Great Vox piece that details the major points of her policy agenda. It’s not the full throated social democracy Sanders promised, but it’s far closer to that then the DLC agenda from the 1990s. It’s frankly unfair not to call her domestic agenda anything other than progressive. Incrementalism is how progress is made. If we had told LBJ to wait for single payer, we wouldn’t have Medicare. If we had told FDR not to give up on a cradle to grave welfare state, we wouldn’t have SSI.
I get that people want to see their issues shouted from the rooftops and the bully pulpit of the presidency, but in our polarized era, the bully pulpit isn’t as strong as it used to be. What is strong is knowing what policies can actually be implemented and how to move the levers of the legislature to achieve them. This is a strong case that a President Clinton will do this.
Here is our present reality:
The US does not have universal health coverage.
The US does not have universal pre-K or child care.
The US does not have paid family and medical leave.
The US does not provide adequate support to poor families.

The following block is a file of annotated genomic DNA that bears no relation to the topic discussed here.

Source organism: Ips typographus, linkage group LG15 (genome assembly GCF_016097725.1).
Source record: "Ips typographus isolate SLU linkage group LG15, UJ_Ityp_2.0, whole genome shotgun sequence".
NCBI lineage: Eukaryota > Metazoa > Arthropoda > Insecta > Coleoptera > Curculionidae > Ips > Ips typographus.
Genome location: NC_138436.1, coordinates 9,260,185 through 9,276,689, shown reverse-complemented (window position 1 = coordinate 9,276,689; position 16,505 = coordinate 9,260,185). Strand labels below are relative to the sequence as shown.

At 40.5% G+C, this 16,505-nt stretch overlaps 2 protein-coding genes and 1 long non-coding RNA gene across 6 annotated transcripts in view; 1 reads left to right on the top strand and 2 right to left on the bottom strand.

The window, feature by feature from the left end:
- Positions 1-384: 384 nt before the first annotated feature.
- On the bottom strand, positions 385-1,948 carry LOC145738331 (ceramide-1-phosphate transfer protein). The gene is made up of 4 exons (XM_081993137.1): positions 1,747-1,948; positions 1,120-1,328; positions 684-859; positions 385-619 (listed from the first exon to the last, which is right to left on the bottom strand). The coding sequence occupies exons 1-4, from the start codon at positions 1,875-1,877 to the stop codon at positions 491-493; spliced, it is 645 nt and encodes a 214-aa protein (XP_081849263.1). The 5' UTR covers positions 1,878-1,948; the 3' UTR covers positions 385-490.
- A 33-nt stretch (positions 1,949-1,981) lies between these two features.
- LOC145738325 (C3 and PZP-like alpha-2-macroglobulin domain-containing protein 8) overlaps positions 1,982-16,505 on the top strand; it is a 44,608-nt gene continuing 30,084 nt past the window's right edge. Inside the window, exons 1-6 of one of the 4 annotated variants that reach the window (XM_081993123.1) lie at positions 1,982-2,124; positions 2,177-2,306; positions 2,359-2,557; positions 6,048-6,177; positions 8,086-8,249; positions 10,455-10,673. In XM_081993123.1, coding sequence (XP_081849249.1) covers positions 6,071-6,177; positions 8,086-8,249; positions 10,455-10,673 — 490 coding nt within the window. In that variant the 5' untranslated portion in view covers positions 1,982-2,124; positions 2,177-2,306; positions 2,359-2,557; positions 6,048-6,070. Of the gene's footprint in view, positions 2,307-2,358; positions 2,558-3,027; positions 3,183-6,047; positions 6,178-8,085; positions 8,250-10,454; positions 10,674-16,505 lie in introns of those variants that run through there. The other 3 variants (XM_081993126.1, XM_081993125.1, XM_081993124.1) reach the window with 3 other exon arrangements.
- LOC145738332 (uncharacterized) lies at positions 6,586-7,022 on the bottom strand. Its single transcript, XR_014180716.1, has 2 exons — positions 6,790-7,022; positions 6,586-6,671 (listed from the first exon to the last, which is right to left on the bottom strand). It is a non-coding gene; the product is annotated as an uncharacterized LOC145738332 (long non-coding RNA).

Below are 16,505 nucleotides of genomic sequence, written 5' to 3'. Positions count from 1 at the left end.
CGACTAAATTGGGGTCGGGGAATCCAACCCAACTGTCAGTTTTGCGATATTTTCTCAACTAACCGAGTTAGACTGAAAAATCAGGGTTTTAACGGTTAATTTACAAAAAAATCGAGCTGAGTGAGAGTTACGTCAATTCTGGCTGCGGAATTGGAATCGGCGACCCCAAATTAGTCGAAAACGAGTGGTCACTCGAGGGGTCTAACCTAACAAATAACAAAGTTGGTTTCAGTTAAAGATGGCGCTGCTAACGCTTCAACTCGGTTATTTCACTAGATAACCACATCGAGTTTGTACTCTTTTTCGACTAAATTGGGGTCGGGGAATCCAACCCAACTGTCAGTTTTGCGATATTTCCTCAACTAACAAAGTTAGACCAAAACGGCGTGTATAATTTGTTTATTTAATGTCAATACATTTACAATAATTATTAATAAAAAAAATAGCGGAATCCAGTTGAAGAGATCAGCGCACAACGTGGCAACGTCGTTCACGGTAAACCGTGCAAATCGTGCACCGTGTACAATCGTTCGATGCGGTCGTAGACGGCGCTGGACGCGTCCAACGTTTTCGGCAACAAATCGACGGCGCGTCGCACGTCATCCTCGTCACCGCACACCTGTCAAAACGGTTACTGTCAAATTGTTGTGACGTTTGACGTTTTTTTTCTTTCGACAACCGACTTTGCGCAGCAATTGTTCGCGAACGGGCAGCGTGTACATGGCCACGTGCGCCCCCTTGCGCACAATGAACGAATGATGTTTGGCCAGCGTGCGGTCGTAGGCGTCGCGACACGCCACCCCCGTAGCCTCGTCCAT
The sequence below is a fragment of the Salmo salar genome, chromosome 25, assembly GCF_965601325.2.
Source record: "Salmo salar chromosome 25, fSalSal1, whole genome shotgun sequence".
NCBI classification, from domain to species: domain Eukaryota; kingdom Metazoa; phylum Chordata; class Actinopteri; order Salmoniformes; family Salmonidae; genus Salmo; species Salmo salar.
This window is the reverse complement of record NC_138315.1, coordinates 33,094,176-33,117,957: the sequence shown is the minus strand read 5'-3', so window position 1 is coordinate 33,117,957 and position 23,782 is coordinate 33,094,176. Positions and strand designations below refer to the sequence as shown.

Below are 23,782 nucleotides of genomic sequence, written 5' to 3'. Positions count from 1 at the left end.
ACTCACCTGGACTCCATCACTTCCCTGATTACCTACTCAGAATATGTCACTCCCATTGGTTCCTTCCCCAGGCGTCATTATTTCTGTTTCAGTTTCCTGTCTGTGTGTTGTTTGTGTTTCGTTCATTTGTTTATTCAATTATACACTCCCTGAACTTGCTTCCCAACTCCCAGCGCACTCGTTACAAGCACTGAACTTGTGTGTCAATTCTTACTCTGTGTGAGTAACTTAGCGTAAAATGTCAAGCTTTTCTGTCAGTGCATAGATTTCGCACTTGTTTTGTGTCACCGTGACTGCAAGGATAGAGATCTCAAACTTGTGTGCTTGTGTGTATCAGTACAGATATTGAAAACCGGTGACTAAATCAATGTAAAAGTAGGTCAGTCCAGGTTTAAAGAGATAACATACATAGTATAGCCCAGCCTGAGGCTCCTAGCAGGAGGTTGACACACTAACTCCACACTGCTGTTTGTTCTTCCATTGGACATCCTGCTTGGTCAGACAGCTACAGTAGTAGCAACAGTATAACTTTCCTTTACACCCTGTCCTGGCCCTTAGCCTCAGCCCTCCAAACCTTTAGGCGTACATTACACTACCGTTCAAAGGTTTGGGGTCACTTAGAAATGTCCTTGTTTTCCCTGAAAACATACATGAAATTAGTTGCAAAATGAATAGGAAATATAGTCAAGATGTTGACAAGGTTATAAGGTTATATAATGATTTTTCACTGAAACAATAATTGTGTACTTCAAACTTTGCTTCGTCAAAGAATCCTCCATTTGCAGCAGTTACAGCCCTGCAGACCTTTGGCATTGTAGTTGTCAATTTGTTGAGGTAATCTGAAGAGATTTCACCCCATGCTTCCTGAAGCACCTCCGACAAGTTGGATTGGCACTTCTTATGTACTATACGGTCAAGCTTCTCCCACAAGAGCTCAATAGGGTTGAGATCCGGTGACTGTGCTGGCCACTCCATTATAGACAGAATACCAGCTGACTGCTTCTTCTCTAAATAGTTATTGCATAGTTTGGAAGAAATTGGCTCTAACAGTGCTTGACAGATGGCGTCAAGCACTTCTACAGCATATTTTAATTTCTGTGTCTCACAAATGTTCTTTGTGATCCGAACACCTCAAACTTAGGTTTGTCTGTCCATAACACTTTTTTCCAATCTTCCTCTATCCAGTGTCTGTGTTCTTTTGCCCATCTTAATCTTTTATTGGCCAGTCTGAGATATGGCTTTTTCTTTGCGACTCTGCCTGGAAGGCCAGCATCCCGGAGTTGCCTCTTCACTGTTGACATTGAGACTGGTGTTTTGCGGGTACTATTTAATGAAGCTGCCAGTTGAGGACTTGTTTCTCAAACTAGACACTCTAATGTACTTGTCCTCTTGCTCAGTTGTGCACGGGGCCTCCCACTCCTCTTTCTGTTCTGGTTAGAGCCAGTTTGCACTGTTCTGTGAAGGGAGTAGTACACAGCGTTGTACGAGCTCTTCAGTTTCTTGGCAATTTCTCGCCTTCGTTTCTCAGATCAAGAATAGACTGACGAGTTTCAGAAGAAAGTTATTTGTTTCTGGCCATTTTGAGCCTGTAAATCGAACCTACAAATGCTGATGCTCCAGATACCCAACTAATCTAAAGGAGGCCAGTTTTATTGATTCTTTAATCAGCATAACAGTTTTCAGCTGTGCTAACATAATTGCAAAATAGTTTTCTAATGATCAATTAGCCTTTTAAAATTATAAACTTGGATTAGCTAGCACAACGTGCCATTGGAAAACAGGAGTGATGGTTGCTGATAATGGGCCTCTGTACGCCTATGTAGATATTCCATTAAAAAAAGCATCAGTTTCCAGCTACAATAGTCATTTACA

Highlights from what Clinton is promising:
The vast majority of families would be able to send children to public colleges and universities tuition-free. Four-year-olds would have universal access to pre-K, and child care would be massively subsidized so as to cap costs at 10 percent of a family’s income. All workers would get 12 weeks paid family leave and 12 weeks paid medical leave, in case they need to care for a new child, a sick family member, or themselves. The child tax credit would be doubled for families with young children and made available to poor families with little earnings.
a world in which Clinton’s agenda passed is one in which it would be the stated responsibility of government to ensure everyone can afford health care, child care, and college. It would radically expand the boundaries of the American welfare state, probably for good.
“I think a lot of Clinton’s proposals are very much a step in the direction of a Nordic-style or social democratic welfare state,” Lane Kenworthy, a sociologist at the University of Arizona and author of Social Democratic America, says.